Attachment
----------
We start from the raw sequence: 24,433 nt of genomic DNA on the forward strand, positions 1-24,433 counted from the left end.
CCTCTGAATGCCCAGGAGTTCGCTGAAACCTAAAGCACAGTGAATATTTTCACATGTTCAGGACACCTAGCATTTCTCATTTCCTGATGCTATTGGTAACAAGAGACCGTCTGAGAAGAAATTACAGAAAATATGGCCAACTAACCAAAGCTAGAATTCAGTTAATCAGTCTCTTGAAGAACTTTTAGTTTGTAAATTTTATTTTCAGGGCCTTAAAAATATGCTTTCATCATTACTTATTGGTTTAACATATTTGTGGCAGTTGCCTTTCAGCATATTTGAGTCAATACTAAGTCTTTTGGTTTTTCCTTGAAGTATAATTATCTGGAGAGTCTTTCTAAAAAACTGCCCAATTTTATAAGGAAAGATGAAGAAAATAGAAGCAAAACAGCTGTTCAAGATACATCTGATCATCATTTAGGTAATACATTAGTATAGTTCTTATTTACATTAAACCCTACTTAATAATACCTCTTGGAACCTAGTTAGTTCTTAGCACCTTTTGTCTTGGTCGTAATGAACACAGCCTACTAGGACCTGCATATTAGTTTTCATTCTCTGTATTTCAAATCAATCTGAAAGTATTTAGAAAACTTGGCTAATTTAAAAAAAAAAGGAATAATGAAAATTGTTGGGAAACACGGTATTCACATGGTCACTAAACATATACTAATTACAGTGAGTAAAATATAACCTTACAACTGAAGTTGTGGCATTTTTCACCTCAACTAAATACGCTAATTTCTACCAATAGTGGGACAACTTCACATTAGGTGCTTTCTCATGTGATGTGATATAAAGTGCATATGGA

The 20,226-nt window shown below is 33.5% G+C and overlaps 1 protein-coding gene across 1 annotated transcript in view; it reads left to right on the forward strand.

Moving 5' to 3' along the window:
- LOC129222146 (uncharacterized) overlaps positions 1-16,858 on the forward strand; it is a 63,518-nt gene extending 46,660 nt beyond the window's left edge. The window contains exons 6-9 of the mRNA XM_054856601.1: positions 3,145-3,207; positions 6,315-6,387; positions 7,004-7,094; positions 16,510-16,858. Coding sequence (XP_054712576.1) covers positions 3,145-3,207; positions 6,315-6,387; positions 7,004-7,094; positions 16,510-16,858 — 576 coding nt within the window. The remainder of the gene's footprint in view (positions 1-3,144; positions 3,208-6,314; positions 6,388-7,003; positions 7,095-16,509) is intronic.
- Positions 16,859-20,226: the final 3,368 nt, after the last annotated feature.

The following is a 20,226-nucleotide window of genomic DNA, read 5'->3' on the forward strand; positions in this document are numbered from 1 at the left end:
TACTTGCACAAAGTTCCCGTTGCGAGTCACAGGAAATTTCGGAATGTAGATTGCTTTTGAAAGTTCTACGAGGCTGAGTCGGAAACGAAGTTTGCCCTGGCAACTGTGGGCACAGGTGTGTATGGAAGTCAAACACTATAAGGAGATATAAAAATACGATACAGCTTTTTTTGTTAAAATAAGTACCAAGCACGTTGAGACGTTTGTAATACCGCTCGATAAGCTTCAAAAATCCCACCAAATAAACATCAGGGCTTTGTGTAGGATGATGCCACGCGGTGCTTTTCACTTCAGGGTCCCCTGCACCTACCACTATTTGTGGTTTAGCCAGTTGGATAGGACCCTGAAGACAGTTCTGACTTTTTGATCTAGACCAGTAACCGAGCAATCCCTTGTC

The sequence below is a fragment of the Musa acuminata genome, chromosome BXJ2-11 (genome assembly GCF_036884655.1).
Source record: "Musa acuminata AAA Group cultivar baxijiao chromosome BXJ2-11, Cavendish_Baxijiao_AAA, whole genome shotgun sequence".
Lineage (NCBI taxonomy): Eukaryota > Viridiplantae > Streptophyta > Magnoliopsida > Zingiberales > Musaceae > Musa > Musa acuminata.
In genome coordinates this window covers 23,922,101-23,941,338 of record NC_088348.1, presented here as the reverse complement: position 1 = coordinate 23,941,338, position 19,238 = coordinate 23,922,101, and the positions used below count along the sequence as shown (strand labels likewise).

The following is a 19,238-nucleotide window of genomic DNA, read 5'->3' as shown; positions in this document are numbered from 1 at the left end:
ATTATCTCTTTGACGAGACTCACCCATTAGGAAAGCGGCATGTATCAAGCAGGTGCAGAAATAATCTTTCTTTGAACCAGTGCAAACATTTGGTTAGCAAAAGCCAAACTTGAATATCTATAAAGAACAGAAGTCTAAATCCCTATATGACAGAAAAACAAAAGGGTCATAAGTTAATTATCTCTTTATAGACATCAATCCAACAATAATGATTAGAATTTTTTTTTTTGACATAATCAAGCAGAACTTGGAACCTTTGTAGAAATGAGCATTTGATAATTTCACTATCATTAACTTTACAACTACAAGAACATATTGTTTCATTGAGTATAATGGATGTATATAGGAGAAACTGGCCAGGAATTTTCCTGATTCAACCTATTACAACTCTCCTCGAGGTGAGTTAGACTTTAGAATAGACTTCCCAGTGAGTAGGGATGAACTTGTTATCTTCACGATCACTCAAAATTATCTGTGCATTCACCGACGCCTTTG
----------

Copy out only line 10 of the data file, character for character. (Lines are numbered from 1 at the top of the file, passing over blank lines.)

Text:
Source record: "Musa acuminata AAA Group cultivar baxijiao chromosome BXJ2-11, Cavendish_Baxijiao_AAA, whole genome shotgun sequence".